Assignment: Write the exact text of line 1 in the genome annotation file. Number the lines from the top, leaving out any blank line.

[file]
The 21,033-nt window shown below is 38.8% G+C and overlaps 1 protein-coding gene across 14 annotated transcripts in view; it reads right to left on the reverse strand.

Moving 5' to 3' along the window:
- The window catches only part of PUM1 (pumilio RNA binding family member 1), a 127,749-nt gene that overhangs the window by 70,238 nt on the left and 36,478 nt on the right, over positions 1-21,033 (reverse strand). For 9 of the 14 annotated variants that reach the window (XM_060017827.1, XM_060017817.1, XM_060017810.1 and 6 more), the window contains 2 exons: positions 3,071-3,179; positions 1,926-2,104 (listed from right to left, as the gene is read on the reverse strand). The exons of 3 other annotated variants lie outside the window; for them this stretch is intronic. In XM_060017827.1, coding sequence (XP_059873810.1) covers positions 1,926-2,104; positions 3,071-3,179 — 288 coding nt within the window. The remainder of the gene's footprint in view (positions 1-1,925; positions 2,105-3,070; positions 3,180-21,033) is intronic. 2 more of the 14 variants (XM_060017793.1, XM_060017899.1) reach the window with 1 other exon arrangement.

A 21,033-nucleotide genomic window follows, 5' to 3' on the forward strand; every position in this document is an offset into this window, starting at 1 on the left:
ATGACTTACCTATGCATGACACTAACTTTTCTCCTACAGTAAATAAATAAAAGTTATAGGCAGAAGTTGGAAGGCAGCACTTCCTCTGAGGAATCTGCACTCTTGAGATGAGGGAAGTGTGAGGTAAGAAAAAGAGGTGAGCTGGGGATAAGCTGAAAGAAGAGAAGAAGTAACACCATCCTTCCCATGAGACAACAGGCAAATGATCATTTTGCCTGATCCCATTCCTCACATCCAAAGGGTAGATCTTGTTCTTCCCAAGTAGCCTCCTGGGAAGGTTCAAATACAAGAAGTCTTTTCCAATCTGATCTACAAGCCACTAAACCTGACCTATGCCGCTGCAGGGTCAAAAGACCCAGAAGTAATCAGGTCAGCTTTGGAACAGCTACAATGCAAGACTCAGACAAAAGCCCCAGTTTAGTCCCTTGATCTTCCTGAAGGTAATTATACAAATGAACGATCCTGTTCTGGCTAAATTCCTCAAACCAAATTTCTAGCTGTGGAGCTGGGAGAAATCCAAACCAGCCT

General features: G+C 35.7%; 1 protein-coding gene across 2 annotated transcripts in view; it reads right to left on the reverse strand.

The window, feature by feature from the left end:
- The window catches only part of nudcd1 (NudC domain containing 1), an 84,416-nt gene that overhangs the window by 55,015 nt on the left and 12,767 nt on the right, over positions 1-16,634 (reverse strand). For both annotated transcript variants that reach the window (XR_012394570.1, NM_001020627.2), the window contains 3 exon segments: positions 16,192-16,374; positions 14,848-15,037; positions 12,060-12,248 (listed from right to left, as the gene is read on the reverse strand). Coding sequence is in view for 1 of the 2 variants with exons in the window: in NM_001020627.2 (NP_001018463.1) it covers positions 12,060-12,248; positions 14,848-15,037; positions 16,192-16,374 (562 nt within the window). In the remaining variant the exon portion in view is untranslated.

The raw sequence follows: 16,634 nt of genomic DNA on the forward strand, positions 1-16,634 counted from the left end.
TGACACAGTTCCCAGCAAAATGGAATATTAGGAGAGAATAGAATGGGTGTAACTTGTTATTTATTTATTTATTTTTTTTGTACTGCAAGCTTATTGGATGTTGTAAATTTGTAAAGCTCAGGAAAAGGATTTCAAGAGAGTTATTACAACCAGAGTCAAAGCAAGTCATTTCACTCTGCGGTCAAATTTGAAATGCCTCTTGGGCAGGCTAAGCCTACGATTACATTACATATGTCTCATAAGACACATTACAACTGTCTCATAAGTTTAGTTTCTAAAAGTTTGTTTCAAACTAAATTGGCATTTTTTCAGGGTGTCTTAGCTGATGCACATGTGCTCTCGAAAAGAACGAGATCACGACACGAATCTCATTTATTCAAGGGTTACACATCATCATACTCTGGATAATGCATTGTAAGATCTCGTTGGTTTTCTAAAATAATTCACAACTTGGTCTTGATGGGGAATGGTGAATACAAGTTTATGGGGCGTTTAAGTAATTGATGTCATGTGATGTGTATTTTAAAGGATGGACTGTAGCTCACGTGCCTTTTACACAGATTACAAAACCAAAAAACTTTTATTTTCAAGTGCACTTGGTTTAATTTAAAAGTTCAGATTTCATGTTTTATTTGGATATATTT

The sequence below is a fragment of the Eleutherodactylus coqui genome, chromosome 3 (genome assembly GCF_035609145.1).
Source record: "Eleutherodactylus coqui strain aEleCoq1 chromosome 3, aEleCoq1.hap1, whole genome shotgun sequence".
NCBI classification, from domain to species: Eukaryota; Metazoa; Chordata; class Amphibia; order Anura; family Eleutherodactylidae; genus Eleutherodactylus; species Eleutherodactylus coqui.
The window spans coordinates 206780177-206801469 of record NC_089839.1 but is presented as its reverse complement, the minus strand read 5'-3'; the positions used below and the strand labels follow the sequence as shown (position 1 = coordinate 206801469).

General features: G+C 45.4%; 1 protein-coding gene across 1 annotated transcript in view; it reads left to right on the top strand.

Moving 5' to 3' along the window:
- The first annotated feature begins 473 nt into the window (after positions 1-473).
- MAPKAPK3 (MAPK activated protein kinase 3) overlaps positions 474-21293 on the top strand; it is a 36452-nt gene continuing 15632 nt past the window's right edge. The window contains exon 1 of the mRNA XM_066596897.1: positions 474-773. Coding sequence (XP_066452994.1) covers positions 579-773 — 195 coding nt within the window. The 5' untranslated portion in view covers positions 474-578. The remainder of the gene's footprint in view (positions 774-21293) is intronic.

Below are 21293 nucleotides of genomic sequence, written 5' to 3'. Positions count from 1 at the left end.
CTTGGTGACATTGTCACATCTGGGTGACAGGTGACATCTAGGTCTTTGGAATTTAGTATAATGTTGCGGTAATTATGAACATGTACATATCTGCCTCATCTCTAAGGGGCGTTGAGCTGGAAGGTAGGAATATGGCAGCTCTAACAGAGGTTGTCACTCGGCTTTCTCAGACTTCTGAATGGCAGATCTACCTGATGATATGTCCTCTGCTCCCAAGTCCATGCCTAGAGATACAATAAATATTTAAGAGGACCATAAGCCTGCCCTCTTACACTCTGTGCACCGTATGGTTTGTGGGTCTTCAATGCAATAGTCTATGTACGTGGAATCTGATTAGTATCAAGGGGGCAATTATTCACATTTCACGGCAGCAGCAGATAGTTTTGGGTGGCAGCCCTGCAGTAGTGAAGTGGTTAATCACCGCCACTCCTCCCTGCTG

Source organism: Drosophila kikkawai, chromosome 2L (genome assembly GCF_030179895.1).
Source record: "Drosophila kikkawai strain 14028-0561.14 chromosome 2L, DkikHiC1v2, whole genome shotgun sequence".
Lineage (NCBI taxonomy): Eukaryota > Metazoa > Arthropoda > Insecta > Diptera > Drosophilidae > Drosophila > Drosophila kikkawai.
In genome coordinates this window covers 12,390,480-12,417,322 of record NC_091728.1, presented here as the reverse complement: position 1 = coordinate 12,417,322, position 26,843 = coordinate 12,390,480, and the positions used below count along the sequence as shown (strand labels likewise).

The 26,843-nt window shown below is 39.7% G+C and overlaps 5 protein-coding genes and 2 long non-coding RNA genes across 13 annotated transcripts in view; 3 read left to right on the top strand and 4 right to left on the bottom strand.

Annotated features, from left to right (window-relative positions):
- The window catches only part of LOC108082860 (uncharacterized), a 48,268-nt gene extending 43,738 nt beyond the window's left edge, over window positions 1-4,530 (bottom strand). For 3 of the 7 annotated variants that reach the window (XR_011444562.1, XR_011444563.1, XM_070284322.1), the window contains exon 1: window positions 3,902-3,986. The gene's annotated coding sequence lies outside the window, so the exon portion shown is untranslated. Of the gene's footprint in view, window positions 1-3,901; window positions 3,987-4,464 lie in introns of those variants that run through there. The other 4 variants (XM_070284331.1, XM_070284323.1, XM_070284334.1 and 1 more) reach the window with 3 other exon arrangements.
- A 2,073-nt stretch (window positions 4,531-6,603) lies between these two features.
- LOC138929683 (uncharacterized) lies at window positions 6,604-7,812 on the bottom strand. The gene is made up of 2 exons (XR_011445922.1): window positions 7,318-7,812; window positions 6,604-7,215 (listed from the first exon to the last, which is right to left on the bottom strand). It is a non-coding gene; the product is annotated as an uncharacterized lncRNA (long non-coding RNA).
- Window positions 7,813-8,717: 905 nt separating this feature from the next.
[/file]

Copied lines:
The 21,033-nt window shown below is 38.8% G+C and overlaps 1 protein-coding gene across 14 annotated transcripts in view; it reads right to left on the reverse strand.